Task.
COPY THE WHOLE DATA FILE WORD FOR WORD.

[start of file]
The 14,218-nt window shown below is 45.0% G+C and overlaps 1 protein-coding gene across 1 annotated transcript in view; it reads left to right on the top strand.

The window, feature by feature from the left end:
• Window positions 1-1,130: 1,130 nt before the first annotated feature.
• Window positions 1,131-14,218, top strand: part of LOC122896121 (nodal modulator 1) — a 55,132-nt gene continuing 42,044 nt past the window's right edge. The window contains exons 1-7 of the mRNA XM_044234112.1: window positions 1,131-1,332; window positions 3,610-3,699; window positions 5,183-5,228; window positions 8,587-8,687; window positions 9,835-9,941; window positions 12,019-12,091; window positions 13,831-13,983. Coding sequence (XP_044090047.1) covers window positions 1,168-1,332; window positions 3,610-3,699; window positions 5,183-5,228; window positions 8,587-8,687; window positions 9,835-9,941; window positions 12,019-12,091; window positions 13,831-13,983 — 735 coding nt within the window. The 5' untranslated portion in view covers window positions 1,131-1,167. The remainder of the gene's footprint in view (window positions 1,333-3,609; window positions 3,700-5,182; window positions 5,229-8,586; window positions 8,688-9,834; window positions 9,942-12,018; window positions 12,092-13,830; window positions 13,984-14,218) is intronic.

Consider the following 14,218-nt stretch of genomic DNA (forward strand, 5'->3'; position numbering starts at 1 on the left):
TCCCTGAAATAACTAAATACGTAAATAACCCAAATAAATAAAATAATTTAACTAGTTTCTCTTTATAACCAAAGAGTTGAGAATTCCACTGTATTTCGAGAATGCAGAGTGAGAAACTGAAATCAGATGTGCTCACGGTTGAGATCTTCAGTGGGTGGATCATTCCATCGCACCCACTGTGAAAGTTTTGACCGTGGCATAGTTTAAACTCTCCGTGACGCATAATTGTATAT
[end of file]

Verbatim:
The 14,218-nt window shown below is 45.0% G+C and overlaps 1 protein-coding gene across 1 annotated transcript in view; it reads left to right on the top strand.

The window, feature by feature from the left end:
• Window positions 1-1,130: 1,130 nt before the first annotated feature.
• Window positions 1,131-14,218, top strand: part of LOC122896121 (nodal modulator 1) — a 55,132-nt gene continuing 42,044 nt past the window's right edge. The window contains exons 1-7 of the mRNA XM_044234112.1: window positions 1,131-1,332; window positions 3,610-3,699; window positions 5,183-5,228; window positions 8,587-8,687; window positions 9,835-9,941; window positions 12,019-12,091; window positions 13,831-13,983. Coding sequence (XP_044090047.1) covers window positions 1,168-1,332; window positions 3,610-3,699; window positions 5,183-5,228; window positions 8,587-8,687; window positions 9,835-9,941; window positions 12,019-12,091; window positions 13,831-13,983 — 735 coding nt within the window. The 5' untranslated portion in view covers window positions 1,131-1,167. The remainder of the gene's footprint in view (window positions 1,333-3,609; window positions 3,700-5,182; window positions 5,229-8,586; window positions 8,688-9,834; window positions 9,942-12,018; window positions 12,092-13,830; window positions 13,984-14,218) is intronic.

Consider the following 14,218-nt stretch of genomic DNA (forward strand, 5'->3'; position numbering starts at 1 on the left):
TCCCTGAAATAACTAAATACGTAAATAACCCAAATAAATAAAATAATTTAACTAGTTTCTCTTTATAACCAAAGAGTTGAGAATTCCACTGTATTTCGAGAATGCAGAGTGAGAAACTGAAATCAGATGTGCTCACGGTTGAGATCTTCAGTGGGTGGATCATTCCATCGCACCCACTGTGAAAGTTTTGACCGTGGCATAGTTTAAACTCTCCGTGACGCATAATTGTATAT